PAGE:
The dominance of the neoliberal agenda in the past thirty years has widened social and economic inequality, as evidenced by the social and spatial divides of cities. The mindset of globalisation focuses on tourism marketing and export-oriented industries at the expense of the local and public economy. A vibrant local/public economy based on “green manufacture, arts, crafts, and personal and public services” (p.85) would minimise the need to transport goods, and would provide for the people of the city instead of being focussed on the global market. This is often described as relocalisation.The development of such an economy is a priority for Hopwood and Mellor, but they recognise that achieving it will require a major political struggle. Support must be sought from citizens who, rather being regarded simply as exploitable consumers, take an active role in decision-making. Again, this is not just theory – the model here is the reclamation of democratic control through participatory budgeting has occurred in a variety of cities and institutions, the most famous being the Brazilian city of Porto Alegre.

The Transition Towns project is another very interesting example (thanks to Barry for pointing this out to me). In Transition Towns, a deliberate strategy of community education on the issues of peak oil and global warming is employed to build a broad grassroots awareness of the need for an ‘energy descent’, ie a progressive reduction in energy consumption and reliance on fossil fuels. This grassroots coalition is deliberately created before citizens engage in the political process required to initiate the transition, in the hope that with widespread community support, a socially just transition will actually take place.

The convivial city

“Cities are heterogenous, bringing many peoples, cultures, occupations and faiths into close proximity. In their cosmopolitanism, cities make the global local.” On the basis of this diversity, a sustainable city must have a “pulsing heart of conviviality.” For Hopwood and Mellor, the emphasis that many city councils place on festivals is important, but conviviality means much more than just occasional festivity. The sustainable city must enable a day-to-day “living together, not only with other peoples but with the environment and other species” (p.87). Free and friendly communal spaces are important for this living together to happen, and such spaces must be accessible to and safe for children, young people, the elderly and women. Young people in particular need social spaces where they can interact safely and without being demonised or kept under surveillance. But “if communities are to retain or regain social interaction, much more work-free time and many more festive days based on different cultural celebrations are needed” (p.88).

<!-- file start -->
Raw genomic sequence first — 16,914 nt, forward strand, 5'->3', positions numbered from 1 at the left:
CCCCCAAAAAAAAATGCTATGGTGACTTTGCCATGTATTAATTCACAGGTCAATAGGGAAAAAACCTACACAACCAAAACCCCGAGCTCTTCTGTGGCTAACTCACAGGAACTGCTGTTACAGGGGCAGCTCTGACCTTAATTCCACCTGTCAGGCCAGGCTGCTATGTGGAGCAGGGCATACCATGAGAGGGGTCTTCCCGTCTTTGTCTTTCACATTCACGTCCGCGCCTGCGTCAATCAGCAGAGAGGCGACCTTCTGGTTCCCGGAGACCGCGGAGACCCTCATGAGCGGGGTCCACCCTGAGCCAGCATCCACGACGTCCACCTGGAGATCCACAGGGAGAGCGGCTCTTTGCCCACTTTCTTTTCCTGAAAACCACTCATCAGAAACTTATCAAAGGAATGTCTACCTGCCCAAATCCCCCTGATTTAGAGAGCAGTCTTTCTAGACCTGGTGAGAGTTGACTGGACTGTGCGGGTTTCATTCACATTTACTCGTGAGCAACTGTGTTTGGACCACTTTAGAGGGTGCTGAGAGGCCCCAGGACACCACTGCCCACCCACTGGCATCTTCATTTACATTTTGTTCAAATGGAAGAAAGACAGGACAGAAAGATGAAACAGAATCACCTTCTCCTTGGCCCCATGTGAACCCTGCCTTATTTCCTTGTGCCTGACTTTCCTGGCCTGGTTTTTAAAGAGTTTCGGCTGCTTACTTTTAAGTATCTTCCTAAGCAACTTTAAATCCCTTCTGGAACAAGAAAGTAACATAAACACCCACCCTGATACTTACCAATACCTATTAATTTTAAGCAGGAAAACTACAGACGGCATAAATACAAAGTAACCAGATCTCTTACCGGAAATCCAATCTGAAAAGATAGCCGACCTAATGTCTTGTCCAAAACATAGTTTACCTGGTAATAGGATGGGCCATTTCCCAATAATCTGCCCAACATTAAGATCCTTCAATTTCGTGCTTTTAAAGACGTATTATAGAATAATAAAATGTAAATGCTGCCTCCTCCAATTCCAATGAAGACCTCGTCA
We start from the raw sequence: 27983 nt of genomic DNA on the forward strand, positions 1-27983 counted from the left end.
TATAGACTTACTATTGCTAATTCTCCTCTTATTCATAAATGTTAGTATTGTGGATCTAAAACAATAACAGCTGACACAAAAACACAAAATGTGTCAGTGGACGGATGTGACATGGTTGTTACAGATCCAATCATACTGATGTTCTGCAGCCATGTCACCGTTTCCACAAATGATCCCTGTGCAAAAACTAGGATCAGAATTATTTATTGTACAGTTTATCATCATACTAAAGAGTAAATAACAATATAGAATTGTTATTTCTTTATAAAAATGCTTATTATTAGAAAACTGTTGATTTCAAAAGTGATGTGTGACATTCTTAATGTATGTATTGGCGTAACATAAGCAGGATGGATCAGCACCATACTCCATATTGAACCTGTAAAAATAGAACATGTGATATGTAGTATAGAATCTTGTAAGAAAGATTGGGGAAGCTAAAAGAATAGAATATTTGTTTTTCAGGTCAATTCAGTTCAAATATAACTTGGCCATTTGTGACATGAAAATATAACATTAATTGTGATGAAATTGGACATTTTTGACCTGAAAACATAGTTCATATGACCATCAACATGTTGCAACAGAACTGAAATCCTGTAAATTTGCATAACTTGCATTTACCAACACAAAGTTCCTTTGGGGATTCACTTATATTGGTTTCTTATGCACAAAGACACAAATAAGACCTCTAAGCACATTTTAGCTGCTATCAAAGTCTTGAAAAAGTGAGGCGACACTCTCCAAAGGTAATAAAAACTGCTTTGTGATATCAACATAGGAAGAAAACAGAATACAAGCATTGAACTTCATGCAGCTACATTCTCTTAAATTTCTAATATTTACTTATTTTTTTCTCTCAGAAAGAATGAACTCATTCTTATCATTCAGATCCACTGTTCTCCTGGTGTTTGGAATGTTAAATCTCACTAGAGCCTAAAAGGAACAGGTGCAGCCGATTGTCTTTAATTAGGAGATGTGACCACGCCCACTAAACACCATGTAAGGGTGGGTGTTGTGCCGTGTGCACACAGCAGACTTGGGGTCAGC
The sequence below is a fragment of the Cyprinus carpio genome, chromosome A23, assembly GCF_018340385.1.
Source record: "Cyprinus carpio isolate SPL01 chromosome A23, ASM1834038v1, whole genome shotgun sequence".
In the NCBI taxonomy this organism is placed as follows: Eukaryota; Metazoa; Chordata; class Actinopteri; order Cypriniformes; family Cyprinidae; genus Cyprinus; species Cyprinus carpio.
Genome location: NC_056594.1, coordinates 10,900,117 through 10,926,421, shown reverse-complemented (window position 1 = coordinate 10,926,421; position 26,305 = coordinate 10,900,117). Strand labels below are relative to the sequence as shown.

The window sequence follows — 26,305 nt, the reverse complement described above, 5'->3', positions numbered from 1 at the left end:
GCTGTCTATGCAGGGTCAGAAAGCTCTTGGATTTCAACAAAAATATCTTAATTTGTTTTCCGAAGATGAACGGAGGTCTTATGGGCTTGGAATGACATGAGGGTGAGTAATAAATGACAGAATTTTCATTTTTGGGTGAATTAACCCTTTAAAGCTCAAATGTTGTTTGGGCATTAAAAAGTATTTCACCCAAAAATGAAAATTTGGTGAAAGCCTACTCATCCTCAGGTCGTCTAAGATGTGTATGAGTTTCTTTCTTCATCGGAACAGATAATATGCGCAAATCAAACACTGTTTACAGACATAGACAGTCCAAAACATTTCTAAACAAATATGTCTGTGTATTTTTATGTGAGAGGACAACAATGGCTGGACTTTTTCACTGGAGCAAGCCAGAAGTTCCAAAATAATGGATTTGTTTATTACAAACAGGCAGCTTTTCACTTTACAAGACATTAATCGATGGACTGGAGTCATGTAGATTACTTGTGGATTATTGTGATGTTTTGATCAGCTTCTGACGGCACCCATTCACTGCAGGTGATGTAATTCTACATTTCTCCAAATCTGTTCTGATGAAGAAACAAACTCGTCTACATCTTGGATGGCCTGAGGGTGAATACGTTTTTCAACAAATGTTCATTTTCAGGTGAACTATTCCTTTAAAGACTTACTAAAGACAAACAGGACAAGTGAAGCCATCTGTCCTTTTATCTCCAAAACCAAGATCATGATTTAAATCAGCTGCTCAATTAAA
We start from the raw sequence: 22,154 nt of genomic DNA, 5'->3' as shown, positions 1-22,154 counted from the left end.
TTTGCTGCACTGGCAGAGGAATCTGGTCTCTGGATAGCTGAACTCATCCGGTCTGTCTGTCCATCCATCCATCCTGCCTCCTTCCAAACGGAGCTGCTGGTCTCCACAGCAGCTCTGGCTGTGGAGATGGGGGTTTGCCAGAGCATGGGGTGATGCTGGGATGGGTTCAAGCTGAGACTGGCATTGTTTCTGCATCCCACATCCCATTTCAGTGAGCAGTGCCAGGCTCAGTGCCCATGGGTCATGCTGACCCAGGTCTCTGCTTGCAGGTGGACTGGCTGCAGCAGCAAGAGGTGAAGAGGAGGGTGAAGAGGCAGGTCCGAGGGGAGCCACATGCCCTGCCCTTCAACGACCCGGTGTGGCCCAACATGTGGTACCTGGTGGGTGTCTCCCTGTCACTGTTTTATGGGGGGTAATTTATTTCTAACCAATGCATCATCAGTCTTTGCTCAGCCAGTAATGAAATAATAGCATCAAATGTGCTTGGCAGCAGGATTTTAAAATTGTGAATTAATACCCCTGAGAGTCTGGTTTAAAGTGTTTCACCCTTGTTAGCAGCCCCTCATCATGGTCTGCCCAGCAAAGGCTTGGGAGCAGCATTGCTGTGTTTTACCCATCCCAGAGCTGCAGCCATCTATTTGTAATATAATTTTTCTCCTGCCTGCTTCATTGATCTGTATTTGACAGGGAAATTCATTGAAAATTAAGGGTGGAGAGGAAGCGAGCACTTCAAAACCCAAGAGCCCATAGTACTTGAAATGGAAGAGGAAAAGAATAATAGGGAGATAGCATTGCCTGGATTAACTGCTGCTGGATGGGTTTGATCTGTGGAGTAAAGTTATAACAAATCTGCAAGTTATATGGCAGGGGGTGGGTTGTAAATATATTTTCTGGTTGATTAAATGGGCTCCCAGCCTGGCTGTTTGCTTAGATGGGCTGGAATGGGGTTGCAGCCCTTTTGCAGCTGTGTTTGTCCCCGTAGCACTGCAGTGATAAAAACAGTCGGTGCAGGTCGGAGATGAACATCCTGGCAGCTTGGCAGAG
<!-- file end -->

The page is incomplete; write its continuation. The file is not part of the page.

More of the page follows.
The global connection

The main challenge in the creation of sustainable cities, as acknowledged by Hopwood and Mellor, is to address the needs of the cities of the global south, where millions live in desperate poverty. In their analysis, the plight of the global south stems from the demands of the globalised economy which destroys traditional economies, commodifies land and exploits terms of trade. Therefore, if urban dwellers of the richer countries can extend their sustainability and self-reliance in the ways described above, they will simultaneously generate their own challenge to global capitalism. This, it is hoped, will also relieve some of the considerable pressure on the cities of the south.

Conclusion

The vision sketched out by Bill Hopwood and Mary Mellor is attractive primarily because it is a people-centred vision. Sustainability will not be built on a technocratic/institutional approach solely concerned with increased eco-efficiency, smarter inventions or cleverer management. A much more believable sustainability embraces social justice and political change driven by communities that recover a shared sense of meaning by regaining control of their own collective future.

Source

Bill Hopwood and Mary Mellor (2007) Visioning the sustainable city. Capitalism Nature Socialism, 18(4), 75-89.